This unexpected hit from 2014 can be extremely demanding because of its optional high-resolution texture package, which we installed. The Titan X has 12GB of memory though, so it powered through, hitting an average of 128 FPS at 1080p and maximum detail. At 4K the average was a still playable 53 FPS, and we saw no framerate drops that ruined gameplay. The new Titan X won over the Z, as the latter only hit 34 FPS at 4K and maximum detail.
“Can it run Crysis?” is still the first question many gamers ask, and for good reason. The answer, in this case, is absolutely yes. At 1080p and absolute maximum detail the game hit 65 FPS. Turning resolution up to 4K unfortunately lowered the average to an unplayable 20 FPS, but turning anti-aliasing off (which has minimal impact on image quality at 4K resolution) can bring the average back up to 30. This is a game where the Tiki Z takes back its crown, though, as it nearly managed 30 FPS with AA enabled.
Game performance conclusion
The Chronos with a Titan X beat every other small form factor gaming system in three of the give games we tested, and was only significantly behind the Titan Z-powered Tiki in Crysis 3 (in fairness to Falcon Northwest, the Tiki also has a Titan X configuration available). Amazing as it may seem, this tiny box can actual handle modern games at 4K resolution and maximum or near-maximum detail.
Not such a noisemaker
Small systems always run the risk of turning into noise boxes, and the Origin’s lack of sound deadening makes it seem a prime candidate, but we found the system to be surprisingly quiet. It idled at about 37 decibels and reached a peak of 45dB at heavy load.
This was made even more surprising by the system’s aggressive power draw. While its idle draw of 59 watts was less than ten watts more than the far less powerful Digital Storm Eclipse and far less than the Tiki Z’s 110 watts, at full load the Chronos needed 356 watts. That again is less than the Tiki Z’s 580 watts, but it’s more than most systems we test by a wide margin.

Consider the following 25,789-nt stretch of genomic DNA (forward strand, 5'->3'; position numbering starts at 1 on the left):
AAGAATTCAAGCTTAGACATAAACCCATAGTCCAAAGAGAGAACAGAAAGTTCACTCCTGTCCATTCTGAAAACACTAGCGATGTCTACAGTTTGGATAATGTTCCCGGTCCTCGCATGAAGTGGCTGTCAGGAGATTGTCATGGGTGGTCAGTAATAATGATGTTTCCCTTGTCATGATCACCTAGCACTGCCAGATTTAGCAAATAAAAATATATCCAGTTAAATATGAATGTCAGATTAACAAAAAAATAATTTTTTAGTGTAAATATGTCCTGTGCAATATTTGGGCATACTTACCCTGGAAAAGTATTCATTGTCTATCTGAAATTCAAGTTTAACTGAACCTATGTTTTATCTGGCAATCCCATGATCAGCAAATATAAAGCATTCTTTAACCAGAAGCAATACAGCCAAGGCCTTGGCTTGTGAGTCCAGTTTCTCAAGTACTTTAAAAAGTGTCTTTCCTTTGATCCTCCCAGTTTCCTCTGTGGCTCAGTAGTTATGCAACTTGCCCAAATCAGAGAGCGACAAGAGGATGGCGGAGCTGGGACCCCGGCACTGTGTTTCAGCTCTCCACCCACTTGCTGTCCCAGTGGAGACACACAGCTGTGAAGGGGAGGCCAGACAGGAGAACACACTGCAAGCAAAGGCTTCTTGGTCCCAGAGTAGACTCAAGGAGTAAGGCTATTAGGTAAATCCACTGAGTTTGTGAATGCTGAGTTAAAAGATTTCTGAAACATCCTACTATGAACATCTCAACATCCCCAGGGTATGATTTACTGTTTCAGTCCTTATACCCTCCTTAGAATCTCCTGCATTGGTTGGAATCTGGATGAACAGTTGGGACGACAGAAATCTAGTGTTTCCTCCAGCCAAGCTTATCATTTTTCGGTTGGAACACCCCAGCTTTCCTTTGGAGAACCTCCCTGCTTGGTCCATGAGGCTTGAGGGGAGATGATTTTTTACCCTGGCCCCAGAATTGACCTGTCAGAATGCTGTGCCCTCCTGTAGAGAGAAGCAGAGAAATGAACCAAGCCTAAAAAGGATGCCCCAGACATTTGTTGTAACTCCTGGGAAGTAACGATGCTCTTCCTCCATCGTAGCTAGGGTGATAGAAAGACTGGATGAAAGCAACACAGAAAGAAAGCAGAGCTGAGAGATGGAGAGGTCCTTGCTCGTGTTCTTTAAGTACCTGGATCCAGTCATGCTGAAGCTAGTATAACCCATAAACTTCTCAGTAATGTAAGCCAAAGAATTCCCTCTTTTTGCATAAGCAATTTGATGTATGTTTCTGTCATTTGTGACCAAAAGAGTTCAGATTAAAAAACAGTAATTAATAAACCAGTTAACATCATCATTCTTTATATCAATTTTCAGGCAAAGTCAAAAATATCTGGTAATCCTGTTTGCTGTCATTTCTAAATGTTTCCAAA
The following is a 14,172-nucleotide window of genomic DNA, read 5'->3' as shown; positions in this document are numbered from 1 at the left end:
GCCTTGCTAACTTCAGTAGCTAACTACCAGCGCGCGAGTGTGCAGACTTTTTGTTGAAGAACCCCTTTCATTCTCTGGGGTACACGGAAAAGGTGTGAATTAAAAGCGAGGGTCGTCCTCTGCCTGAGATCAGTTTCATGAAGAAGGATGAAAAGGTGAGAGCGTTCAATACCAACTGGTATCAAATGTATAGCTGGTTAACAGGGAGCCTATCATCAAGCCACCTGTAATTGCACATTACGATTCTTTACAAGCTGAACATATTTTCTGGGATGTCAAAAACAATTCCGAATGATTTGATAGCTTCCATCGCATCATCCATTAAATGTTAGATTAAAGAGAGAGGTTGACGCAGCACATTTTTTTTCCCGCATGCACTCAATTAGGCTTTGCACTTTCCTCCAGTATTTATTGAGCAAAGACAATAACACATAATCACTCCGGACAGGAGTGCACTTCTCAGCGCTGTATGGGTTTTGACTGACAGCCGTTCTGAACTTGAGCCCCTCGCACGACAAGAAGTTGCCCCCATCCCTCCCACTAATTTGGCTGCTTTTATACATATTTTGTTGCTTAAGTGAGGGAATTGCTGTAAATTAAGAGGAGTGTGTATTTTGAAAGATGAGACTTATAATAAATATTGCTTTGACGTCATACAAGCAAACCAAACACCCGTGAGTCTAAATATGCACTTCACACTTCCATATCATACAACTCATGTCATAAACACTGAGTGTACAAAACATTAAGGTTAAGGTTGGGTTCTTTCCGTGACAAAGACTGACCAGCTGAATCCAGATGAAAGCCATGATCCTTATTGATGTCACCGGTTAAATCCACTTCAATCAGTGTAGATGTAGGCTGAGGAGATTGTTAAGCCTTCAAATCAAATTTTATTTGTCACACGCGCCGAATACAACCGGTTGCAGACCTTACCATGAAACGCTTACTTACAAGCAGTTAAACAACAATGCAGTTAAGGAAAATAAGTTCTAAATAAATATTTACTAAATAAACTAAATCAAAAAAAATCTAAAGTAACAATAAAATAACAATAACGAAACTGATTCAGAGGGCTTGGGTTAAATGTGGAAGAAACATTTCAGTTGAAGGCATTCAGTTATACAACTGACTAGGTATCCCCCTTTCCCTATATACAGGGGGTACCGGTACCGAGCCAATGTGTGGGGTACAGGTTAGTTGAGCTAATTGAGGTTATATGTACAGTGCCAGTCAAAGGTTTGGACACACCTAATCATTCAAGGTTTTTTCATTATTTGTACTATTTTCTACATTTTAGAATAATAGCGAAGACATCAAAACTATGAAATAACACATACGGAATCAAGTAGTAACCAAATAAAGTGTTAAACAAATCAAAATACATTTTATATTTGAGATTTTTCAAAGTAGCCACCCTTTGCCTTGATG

Our Chronos review unit came with a three-year parts replacement and free shipping warranty. This is not standard, but rather a $270 dollar upgrade; the standard warranty is for one year with only 45 days of free shipping, but lifetime phone support. Origin’s warranty is average, though some competitors do offer free shipping for one year.
Early last year Origin introduced an entirely new, custom chassis design for its Millennium and Genesis towers. It did a lot to make the company’s rigs stands out, but the Chronos didn’t receive the same treatment, and it shows. Aside from its size, the system doesn’t stand out: It’s a small, unadorned box.
That’s a disappointment. Competitors have upped their game in recent years. Digital Storm, Falcon Northwest and Alienware, among others, offer their own customized visions of what small form-factor PC should look like, and they make a strong argument for themselves. Unlike the Chronos, they look worth their intimidating price tags.
Price, however, is where Origin has the advantage. It charges several hundred less than the competition for roughly similar hardware, which means it also offers the best performance per dollar. A Falcon Northwest Tiki with the same kit, for example, is about $4,100, while the Chronos was $3,700 as-tested. Is the Tiki’s superior design and aesthetic worth $400? Arguably, but there’s certainly reason to save a few bucks with the Origin.
- Compact, yet has solid connectivity
- Most hardware is easy to remove
- Excellent performance results
- Good performance value
- Boring design
- Not much room for future upgrades